The new distracted driving law known as DUIE (Driving Under Influence of Electronics) is now in effect, a lot of people are confused as to what it means to them...

Not Allowed

·       Drivers may not use hand-held cell phones while they are driving. That means no texting, reading messages, scrolling social media sites or talking on the phone with the device in hand.

·       Drivers may not use hand-held cell phones while stopped in traffic or at a stop light. This includes all electronic devices such as tablets, laptops, games and other hand-held devices.

·       No viewing videos or using cameras while driving.

·       Distractions that interfere with safe driving such as grooming, smoking, eating or reading is prohibited and can result in a fine if you are pulled over for another traffic offense.

Allowed

·       Drivers can use hand-held devices when they are parked or out-of-the-flow of traffic.

·       Drivers can use their electronic device if they are contacting emergency services.

·       Hands-free use, through Bluetooth for example, is allowed.

·       Drivers can use an electronic device so long as it’s hands-free (mounted on a dashboard cradle, for example) and can be started using a single touch to activate a program, such as a GPS.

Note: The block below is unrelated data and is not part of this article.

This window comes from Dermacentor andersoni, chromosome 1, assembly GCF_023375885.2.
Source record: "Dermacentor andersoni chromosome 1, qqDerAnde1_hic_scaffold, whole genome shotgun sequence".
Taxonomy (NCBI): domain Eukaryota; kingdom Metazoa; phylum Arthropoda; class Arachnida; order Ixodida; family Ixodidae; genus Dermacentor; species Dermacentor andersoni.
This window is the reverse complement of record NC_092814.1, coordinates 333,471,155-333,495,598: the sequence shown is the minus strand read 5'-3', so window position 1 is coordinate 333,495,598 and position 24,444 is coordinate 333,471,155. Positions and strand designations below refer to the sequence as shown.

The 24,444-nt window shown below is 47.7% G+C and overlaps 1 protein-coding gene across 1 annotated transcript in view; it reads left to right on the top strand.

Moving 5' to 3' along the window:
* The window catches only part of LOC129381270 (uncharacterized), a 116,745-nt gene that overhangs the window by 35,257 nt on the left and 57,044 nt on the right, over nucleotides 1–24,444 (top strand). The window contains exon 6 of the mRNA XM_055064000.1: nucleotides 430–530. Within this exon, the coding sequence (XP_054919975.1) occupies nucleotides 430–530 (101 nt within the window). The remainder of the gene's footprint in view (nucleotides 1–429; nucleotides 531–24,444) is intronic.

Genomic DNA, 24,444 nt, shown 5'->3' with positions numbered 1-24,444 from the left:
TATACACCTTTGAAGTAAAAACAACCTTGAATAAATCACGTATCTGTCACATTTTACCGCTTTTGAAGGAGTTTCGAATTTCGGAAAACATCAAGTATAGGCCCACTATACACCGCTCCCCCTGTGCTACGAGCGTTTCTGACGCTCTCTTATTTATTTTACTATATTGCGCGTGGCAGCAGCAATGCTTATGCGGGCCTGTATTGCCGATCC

Fines

·       Using a handheld device while driving is considered a primary offense under the new law. The first ticket for a distracted driving offense will cost at least $136. A second ticket within five years will cost at least $234.

·       Distracted driving violations can now be reported to insurance companies to use for rating and underwriting purposes.

·       Drivers can get a $99 ticket for other types of distracted driving, such as grooming, smoking, eating or reading, if they are pulled over for another traffic offense.

The Oregon Legislature has also approved a new, stricter distracted driving law as well. Last week, the Oregon Senate approved and sent to Gov. Kate Brown HB 2597, a measure that forbids drivers from touching any electronic device and imposes much higher fines for violations. If caught once, a driver can take a distracted driving course to remove the citation from their driving record. A second violation, however, could result in a $2,000 fine while a third violation could have a driver facing not only a big fine, but jail time as well.